Bacterial Pathogens in Plants Life Up Against the WalI

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The Plant Cell, Vol. 8, 1683-1698, October 1996 O 1996 American Society of Plant Physiologists Bacterial Pathogens in Plants: Life up against the WalI James R. Alfano and Alan Collmer' Department of Plant Pathology, Cornell University, Ithaca, New York 14853-4203 INTRODUCTION Higher plants contain potentially vast sources of nutrients for the myriad bacterial species in their environment, and most bacteria are small enough to pass through stomates and other natural openingsinto the apoplast-th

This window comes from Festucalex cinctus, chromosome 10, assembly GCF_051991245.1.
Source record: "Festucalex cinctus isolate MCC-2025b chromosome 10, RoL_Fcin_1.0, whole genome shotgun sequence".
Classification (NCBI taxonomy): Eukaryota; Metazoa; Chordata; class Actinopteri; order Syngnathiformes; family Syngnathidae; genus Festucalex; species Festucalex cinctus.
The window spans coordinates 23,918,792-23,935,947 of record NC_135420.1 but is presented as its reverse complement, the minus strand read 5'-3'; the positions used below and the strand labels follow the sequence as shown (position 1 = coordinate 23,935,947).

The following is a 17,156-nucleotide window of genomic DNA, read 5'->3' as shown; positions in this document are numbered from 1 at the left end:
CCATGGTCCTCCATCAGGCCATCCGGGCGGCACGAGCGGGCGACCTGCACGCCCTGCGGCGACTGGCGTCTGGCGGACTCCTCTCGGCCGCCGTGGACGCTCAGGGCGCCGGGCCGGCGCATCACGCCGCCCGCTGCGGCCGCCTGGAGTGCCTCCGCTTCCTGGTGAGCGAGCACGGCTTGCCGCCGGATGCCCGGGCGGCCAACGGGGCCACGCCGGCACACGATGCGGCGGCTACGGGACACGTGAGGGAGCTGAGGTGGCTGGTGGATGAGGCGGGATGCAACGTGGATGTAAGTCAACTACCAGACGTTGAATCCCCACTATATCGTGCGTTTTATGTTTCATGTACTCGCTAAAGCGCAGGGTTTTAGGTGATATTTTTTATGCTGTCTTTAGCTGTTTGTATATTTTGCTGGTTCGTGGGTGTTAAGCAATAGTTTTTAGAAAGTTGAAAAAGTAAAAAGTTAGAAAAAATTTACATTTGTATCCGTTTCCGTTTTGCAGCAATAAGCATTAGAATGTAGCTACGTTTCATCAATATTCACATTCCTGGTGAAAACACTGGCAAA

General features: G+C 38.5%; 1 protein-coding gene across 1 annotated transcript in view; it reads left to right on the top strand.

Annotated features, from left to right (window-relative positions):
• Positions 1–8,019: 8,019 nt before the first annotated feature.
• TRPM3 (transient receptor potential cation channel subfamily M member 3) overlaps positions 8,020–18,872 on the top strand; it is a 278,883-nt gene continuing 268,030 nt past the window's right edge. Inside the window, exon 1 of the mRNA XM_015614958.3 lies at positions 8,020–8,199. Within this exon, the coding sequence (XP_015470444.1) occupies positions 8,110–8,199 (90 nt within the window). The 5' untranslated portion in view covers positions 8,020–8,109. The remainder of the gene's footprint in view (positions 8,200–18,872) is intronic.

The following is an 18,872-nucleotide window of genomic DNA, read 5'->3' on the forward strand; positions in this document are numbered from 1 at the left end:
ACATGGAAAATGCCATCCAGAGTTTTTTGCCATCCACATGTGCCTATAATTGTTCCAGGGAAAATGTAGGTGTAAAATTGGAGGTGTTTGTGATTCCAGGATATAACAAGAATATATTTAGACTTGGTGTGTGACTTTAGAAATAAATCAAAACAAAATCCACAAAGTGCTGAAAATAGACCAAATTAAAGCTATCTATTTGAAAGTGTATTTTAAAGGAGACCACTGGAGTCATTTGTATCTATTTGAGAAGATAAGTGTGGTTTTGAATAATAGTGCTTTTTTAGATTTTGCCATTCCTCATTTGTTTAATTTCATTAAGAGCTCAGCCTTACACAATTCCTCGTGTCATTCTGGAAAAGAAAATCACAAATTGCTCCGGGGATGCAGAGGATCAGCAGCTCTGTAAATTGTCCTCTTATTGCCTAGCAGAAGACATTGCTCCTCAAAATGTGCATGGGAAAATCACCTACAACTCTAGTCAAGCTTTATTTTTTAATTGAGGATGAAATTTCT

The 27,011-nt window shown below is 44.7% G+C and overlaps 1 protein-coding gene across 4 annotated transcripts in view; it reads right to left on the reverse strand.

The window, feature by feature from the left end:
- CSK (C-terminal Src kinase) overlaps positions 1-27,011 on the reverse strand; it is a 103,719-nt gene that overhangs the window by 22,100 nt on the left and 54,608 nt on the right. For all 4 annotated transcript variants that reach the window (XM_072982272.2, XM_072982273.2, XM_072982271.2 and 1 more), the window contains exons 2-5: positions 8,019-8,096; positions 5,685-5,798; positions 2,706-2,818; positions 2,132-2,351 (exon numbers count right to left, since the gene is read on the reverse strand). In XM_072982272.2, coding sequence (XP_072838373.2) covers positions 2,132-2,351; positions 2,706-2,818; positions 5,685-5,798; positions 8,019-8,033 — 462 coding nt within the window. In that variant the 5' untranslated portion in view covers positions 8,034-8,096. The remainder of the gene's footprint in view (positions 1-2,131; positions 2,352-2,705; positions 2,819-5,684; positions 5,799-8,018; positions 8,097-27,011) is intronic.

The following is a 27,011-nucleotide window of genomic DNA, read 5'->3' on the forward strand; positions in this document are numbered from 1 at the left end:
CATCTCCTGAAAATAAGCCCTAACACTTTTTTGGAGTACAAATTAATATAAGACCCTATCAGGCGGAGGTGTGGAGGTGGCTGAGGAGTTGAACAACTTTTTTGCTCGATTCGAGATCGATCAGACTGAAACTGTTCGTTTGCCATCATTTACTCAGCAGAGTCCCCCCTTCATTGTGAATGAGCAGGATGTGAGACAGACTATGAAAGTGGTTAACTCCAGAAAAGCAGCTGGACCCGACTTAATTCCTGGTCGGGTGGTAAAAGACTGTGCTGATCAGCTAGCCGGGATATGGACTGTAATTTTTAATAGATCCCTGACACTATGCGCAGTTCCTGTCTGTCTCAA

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  The Plant Cell, Vol. 8, 1683-1698, October 1996 O 1996 American Society of Plant Physiologists Bacterial Pathogens in Plants: Life up against the WalI James R. Alfano and Alan Collmer' Department of Plant Pathology, Cornell University, Ithaca, New York 14853-4203 INTRODUCTION Higher plants contain potentially vast sources of nutrients forthe myriad bacterial species in their environment, and mostbacteria are small enough to pass hrough stomates and othernatural openingsinto the apoplast-the anteroom for theseriches. However, surprisingly few bacteria raid the nutrientstores of living plant cells, apparently because the metabolicintimacy involved n parasitism requires the work of specialists.Of these specialists, some in the Rhizobiaceae produce hyper-trophies that are genetically engineered or developmentallytricked into providing an undefended, nutritive niche in rootcortical tissues and rhizospheres (see Long, 1996; Sheng andCitovsky, 1996, in this issue), whereas others, mostly Gram-negative bacteria in the Pseudomonadaceae and Enterobac-teriaceae, specialize in colonizing the apoplast.It is the apoplastic colonizers that are the common patho-gens that produce the rots, spots, wilts, cankers, and blightsafflicting virtually all crop plants, and their relationship withthe host is defined by two features. They spend their parasiticlife up against the wall of plant cells, in the intercellular spacesof various plant organs or in the xylem, and they are nec-rogenic-able to cause the death of plant cells. Their abilityto multiply and then sooner or later to kill plant cells dependson secreted enzymes that degrade the wall or on moleculesthat pass through it. This review addresses our progress inunderstanding this molecular traffic and how it may enablenecrogenic bacterial pathogens to colonize the apoplast.The present picture of pathogenesis has been strongly de-termined by three developments. The first was the discoverythat bacteria elicited the defense-associated hypersensitiveresponse (HR) in plants during incompatible interactions. TheHR was first observed as a rapid localized collapse of tobaccoleaf tissue after infiltration of high numbers of bacterial patho-gens that are host specific for other plant species (Klement,1963; Klement et ai., 1964). Because the ability to elicit theHR is a unique attribute of the necrogenic pathogens and thesebacteria can avoid or suppress its elicitation in their hosts, theHR phenomenon appears central to bacterial pathogenicityand host specificity and has attracted much attention (Klement,1982; Goodman and Novacky, 1994; see also Dangl et al., 1996;Hammond-Kosack and Jones, 1996, in this issue). The sec-ond development was the application of the molecular tools Towhom correspondence should be addressed.of transposon mutagenesis, broad-host-rangecosmid vectors,and marker-exchange mutagenesis o identify and manipulatebacterial genes that have a readily scored phenotype whenmutated, conjugated nto a related strain, or expressed n Esch-erichia coli. These approaches have yielded a large inventoryof hrp (hypersensitive [esponse and pathogenicity) and avr (eirulence) genes that directly relate o the HR puzzle as we!l as numerous other genes associatedwith pectic enzyme, toxin,and extracellular polysaccharide EPS) production. Rather thandetail this inventory (which may be fundamentally ncomplete;see below), we use representative components to develop amodel for bacterial plant pathogenesis that is based on thevery recent third development-the discovery that the hrp genes encode a protein secretion system, shared in plant andanimal pathogens, that has the potential to transfer virulenceproteins into eukaryotic host cells.The necrogenic bacteria have diverse pathogenic personal-ities with a bewilderingarray of symptoms and host specificities.The growing evidence that the hrp genes are ubiquitous inthese pathogens, controlling early (and generally essential)interactions with plants, provides a unifying entry point for ex-ploring bacterial phytopathogenicity. Hence, after introducingthe representative pathogens, we explore the dynamic opera-tion of the Hrp system and then turn briefly to factors suchas toxins, EPS, and pectic enzymes that affect the full devel-opment of plant disease. MODEL PATHOGENS AND INTERACTIONS Key characteristics of severa1 model Gram-negative phyto-pathogens are shown in Table 1. These bacteria are ali capableof causing necrosis, but their necrogenic aggressivenessvaries. Brute-force, necrotrophic pathogens rapidly kill paren-chymatous tissues during active pathogenesis, whereasstealthy, biotrophic pathogens characteristically multiply n hosttissues for some period before causing any necrosis (Collmerand Bauer, 1994). The HR is elicited by the biotrophic patho-gens during incompatible interactions with nonhosts, but Erwinia chrysanthemi mutants with a reduced pectolytic ca-pacity can also elicit a typical HR that is independent of hostrange (Bauer et al., 1994). Strains in Xanfhomonas campes- tris and Pseudomonas syringae are assigned to pathovars  1684 The Plant Cell Table 1. Model Necrogenic Gram-Negative Phytopathogens ~ ~~~~~ Phenotype of hrp Phenotype ofHost Range; Typical (Type 111 Secretion) Type II SecretionPathogen Model Hosts Diseases Mutantsa Mutantsb Other Disease FactorsNecrotrophicErwinia carotovora Wide; potato,Saintpauliaand E. chrysanthemiC tobacco seedlings,Biotrophic E. amylovora E. stewartiiRalstoniasolanacearumeRosaceae; appleand pearMaizeSolanaceae; tomatoand tobacco Soft rotsFire blightStewart’s wilt WiltsHR-d; No maceration Pectic infectivity enzymes;reduced but siderophores;wild-type autoinductionmacerationHrp-dWts-dHrp-Xanthomonas lndividually narrow; Foliar spots Hrp-campestris pathovars pepper, tomato, andbrassicas blightsPseudomonas syringae lndividually narrow; Foliar spots Hrp-pathovars tomato, andArabidopsis, blightslegumesNot knownNot knownVirulence reduced Virulence reducedNot knownEPS; harpinEPS; autoinductionEPS; volatilesignal andglobalregulationAvr proteins;global regulation Avr proteins;toxins - a Harpins are the only proteins directly shown to travel via this pathway; evidence for Avr protein traffic is discussed in the text. The virulencephenotype reflects the collective contribution of all proteins traveling the pathway. For references, see Bauer et al. (1994) regarding E. chrysanthemitype 111 mutants and those in Bonas (1994) for all other bacteria.Virtually all plant cell wall-degrading enzymes travel this pathway. For references, see Kang et al. (1994) and those in Salmond (1994). C E. chrysanthemi has been the model for the Hrp system; E. carotovora for autoinduction.HR- denotes loss of HRelicitation activity in these bacteria; Hrp- denotes loss of HRand parasitismlpathogenicity; Wts- denotes lack of water- soaked lesions. e Synonyms are Pseudomonas solanacearum and Burkholderia solanacearum (Yabuuchi et al., 1992, 1995).based on host specificity and associated phenotypic charac-teristics and sometimes to races within pathovars based oninteractions with differential cultivars of the host. For exam-ple, X. campestris pv campestris causes black rot of crucifers,and /? syringae pv glycinea causes bacterial blight of soybean,but both elicit the HR in tobacco. Table 1 also highlights theimportance of two protein secretion pathways in the virulence of these bacteria and indicates other specific factors that arediscussed below.Much research has focused on the differing interactions be-tween plants and biotrophic pathogens (compatible andincompatible) and nonpathogens. These interactions are sum- marized in Figure 1. The HR is the most dramatic of theseresponses, and several additional observations are importantin considering its nature. First, the macroscopically observ-able HR requires high levels of bacteria (>5 x 106 ells/mL)because it results from single bacteria eliciting death in sin-gle plant cells in a one-to-one manner, and a threshold leve1of individual cell deaths is required for tissue death (Turnerand Novacky, 1974). Second, HR elicitation appears to requirecontact between plant and bacterial cells that are both meta-bolically active and synthesizing new proteins (Holliday et al., 1981; lement, 1982). lthough tissue collapse and death maynot occur until 12 o 36 hr postinoculation, antibiotic treatmentexperiments suggest that bacteria may deliver the HR elicita-tion signal within a few minutes of contact (Huynh et al., 1989). Third, the HR appears to represent programmed cell death(He et al., 1993; ietrich et al., 1994; reenberg et al., 1994), but the signal transduction events and mechanisms underly-ing this process are still unknown (see Dangl et al., 1996, nthis issue).Although several plant responses are consistently associatedwith incompatible interactions and the HR (Figure l), heir ac-tua1 roles are not clear. For example, the data are either lacking  Bacterial Pathogens in Plants 1685 or conflicting regarding (1) the causal relationship between ac-tive oxygen generation and HR elicitation (Levine et al., 1994;Glazener et al., 1996; see also Hammond-Kosack and Jones,1996, in this issue), (2) the relationship between the HR andthe XR (K+ efflux/H+ influx exchange Lesponse; Atkinson,1993; He et al., 1994), and (3) the role n defense of antimicrobialphytoalexins (Long et al., 1985; Pierce and Essenberg, 1987;Glazebrook and Ausubel, 1994) and pathogenesis-related pro-teins (see Ryals et al., 1996, in this issue). However, the XR may be particularly important n compatible (disease-causing)interactions because alkalinization of the apoplast has beenshown to foster both sucrose eakage rom plant cells and bac-teria1 multiplication (Atkinson and Baker, 1987a, 1987b).As suggested by the different response patterns outlinedin Figure 1, the fate of plant-bacterium interactions may bedetermined very early after inoculation. When considering pos-sible determinative factors, it is useful to keep in mind thatcompatible pathogens, which appear to be able to suppressrapid, “weak defense responses, can promote the growth ofnonpathogens, whereos coinoculation of compatible and in-compatible pathogens results in incompatibility unless thecompatible pathogen has been given a substantial head start(Young, 1974; Klement, 1982; Jakobeket al., 1993). Of course,a critical decision in the interaction is whether or not the HRis triggered, and much of the remainder of this article con-cerns the bacterial factors involved in HR elicitation. A Bacterial Growth THE HRP SYSTEM UNDERLYING BASlCPATHOGENICITY hrp Genes The ability of the necrogenic phytopathogens to elicit the HRresides in hrp genes, which were first found in F! syringae pvsyringae and /? syringae pv phaseolicola by identifying Tn5transposon mutants that grew normally in minimal media butfailed to elicit the HR in nonhost tobacco or cause diseaseor multiply in host bean (Niepold et al., 1985; Lindgren et al.,1986). Thus, hrp mutants behave essentially like nonpatho-gens in plants. hrp genes are clustered and are likely to occurwithin “pathogenicity islands” containing supporting virulencegenes (e.g., Lorang and Keen, 1995). The hrp clusters of F! s. syringae 61 and E. amy/ovora Ea321, carried on recombinantcosmids pHIR11 and pCPP430, respectively, enable nonpatho-genic bacteria such as F! fluorescens and E. coli to elicit theHR (but not disease) in tobacco and many other plants (Huanget al., 1988; Beer et al., 1991).lnitial DNA sequencing of the hrp clusters of Ralsroniasolanacearum GM11000, X. c. vesicatoria 85-10, and F! s. syrin-gae 61 revealed homologies with components of the virulenceprotein (Yop) secretion system in animal pathogenic Yersinia.spp (Fenselau et al., 1992; Gough et al., 1992; Huang et al., B lnteraction Plant Responses HR P AOll XR DR Compatibleno yes nolncompatible Yes no --- Nonpathogenic no no . Yesnogradual delayedrapid,rapid strongrapid,no weak Figure 1. Typical lnteractions between Compatible and lncompatible Biotrophic Pathogens, or Nonpathogens, and Plants. (A) Generalized bacterial population dynamics graphically relate the potential o elicit necrosis and the ability o multiply in plants, and they showthat multiplication ceases upon actual development of the necrosis associated with either the HR or disease lesions (Klement, 1982). (B) lnteraction classes are defined by the differing bacterial growth patterns and by the suites of plant responses. HR is further described in thetext.P denotes the development of lesions and other symptoms that accompany pathogenesis. AOll denotes a sustained generation of active oxygen that occurs 1.5 to 3 hr after inoculation (AO1 sia brief nonspecific response mmediately after inoculation; reviewed in Baker and Orlandi, 1995; see also Dangl et al., 1996; Hammond-Kosack and Jones, 1996, in this issue). XR denotes a K+ efflux/H+ nflux that occurs simultaneously with AOll in incompatible nteractions reviewed in Atkinson, 1993). DR denotes the expression of a variety of defense-response genes, particu-larly those directing the synthesis of phenylpropanoid pathway enzymes and their phytoalexin products, which occurs rapidly (within 6 hr) exceptin compatible interactions, where it can be delayed for severa1 days (Jakobek and Lindgren, 1993; Meier and Slusarenko, 1993).  1686 The Plant Cell1992), thereby establishing he existence of the conserved ”type 111” secretion system n Gram-negative bacteria (Salmond andReeves, 1993; Van Gijsegem et al., 1993). The near comple-tion of the hp cluster sequences n these three phytopathogensand in E, amylovora Ea321 has revealed that the homologieswith type 111 protein secretion system components in animalpathogenic Yersinia, Shigella, and Salmonella spp are exten-sive (Huang et al., 1993; Lidell and Hutcheson, 1994; Fenselauand Bonas, 1995; H.C. Huang et al., 1995; Preston et al., 1995;Van Gijsegem et al., 1995; Bogdanove et al., 1996b). This hasled to nomenclatura1 hanges and refinement of the hrp geneconcept (Bogdanove et al., 1996a). The nine hrp genes thatare broadly conserved in plant and animal pathogens havebeen redesignated as hrc (hypersensitive response and con-served) and given the last letter assignment of their Yersiniaysc (vop gecretion) homologs. The hrp genes, and particu-larly the hrc subset, are now considered to be fundamentallyinvolved in type 111 protein secretion in phytopathogenicbacteria.The type 111 secretion system appears to have been acquiredby horizontal transfer in a variety of pathogenic bacteria(Groisman and Ochman, 1993; Barinaga, 1996). Within thephytopathogens, comparisons of hrp gene sequences(Bogdanove et al., 1996b), hrp gene arrangements Fenselauand Bonas, 1995; H.-C. Huang et al., 1995; Van Gijsegem etal., 1995; Bogdanove et al., 1996b), and hrp regulatory ele-ments (discussed below) reveal wo groups. Group I contains f! syringae and E. amylovora; group II contains R. solanacea- rum and X. c. vesicaforia. The discrepancy between the hrp gene similarity groups and taxonomic relationships s consis-tent with horizontal acquisition of the system by phytopathogens. The Hrp (Type 111) Protein Secretion Systemand Its Regulation The type 111 secretion pathway is one of at least three distinctpathways hat Gram-negativebacteria use to secrete proteinsacross their inner and outer membranes (Salmondand Reeves,1993). It is unique among these secretion pathways n ts abil-ity to deliver virulence proteins directly nto host cells (Rosqvistet al., 1994; Sory and Cornelis, 1994). In Yersinia, Shigella, andSalmonella spp, it appears that the pathway can direct pro-teins into either the extracellular milieu or host cells. Proteinsthat are secreted into the milieu may regulate the secretionpathway or form extracellular components of the secretion ap- paratus (and may also have a direct role n virulence). Proteinsthat are transferred nto host cells appear to be important vir-ulence factors (reviewed in Galan, 1996). In plant pathogens,harpin proteins are known to be secreted into the milieu bythe Hrp pathway, and there is evidence that Avr proteins aretransferred into plant cells.Eight of the nine Hrc proteins are homologous to proteinsinvolved n the biogenesis of bacterial flagella and the secre-tion of flagellar-specific proteins. This is likely importantbecause the flagellar system supports highly regulated pro-tein secretion events involving ordered translocation of differentproteins, release of measured protein “doses,” and formationof extracellularappendages, all of which may serve the properdelivery of virulence proteins into host cells (Macnab, 1996).Unfortunately or researchers, proteins targeted to the hostvia the type III pathway may elude identification or two rea-sons. First, secretion via this flagellar-derived system isindependent of the general export (Sec) system; hence, theseproteins ack N-terminal signal peptides (or any other sharedfeature yet identified rom their sequences) hat would revealthem as targeted or secretion. Second, the secretion of manyof these proteins does not appear to occur in culture because it is dependent on contact with host cells (Rosqvist et al., 1994;Galan, 1996).Regulation of hrp gene expression offers further clues toHrp function in these bacteria. With the possible exception of the necrotroph E. chrysanfhemi (Collmer et al., 1994), hrp genes are not expressed in rich media (Bonas, 1994). Rather,they are most strongly expressed in various minimal mediathat mimic plant apoplastic luids, particularly media deficientin organic nitrogen Huynh et al., 1989; Arlat et al., 1992; Rahmeet al., 1992; Schulte and Bonas, 1992; Wei et al., 1992b; Xiaoet al., 1992). No plant inducers of the hrp genes have beenidentified, and hrp-dependentelicitation of the HR in nonhostsargues against host-specific hrp gene induction.The genetics of hrp regulation are surprisingly different inbacteria harboring the group I and II Hrp systems. In group I, hrp expression s dependent on HrpL, a member of the ECF(extra cytoplasmic function) family of sigma factors (Xiao andHutcheson, 1994; Xiao et al., 1994; Wei and Beer, 1995). hrpLexpression, although normally dependent on HrpR and HrpS,can be manipulated experimentally to permit useful hyperex-pression of the hrp regulon (Grimm and Panopoulos, 1989;Xiao et al., 1994; Grimm et al., 1995). In the group II system, R. solanacearum hrp expression s dependent on HrpB, a mem-ber of the AraC family of positive activators, and thehomologous HrpX appears to have the same function in Xan-fhomonas spp (Genin et al., 1992; Oku et al., 1995; Wengelnkikand Bonas, 1996). All of these regulatory proteins have beenfound through the Hrp- phenotype of respective mutants, andadditional regulatory genes with more subtle phenotypes ikelyawait discovery. PROTEINS DELIVERED BY THE HRP SYSTEMHarpins Harpins are glycine-rich, cysteine-lacking proteins that aresecreted in culture when the Hrp system is expressed and thatpossess heat-stable HR elicitor activity when infiltrated at rel-atively high concentrations (> 0.1 pM) into he leaves of tobaccoand severa1 other plants. This broad definition can encompass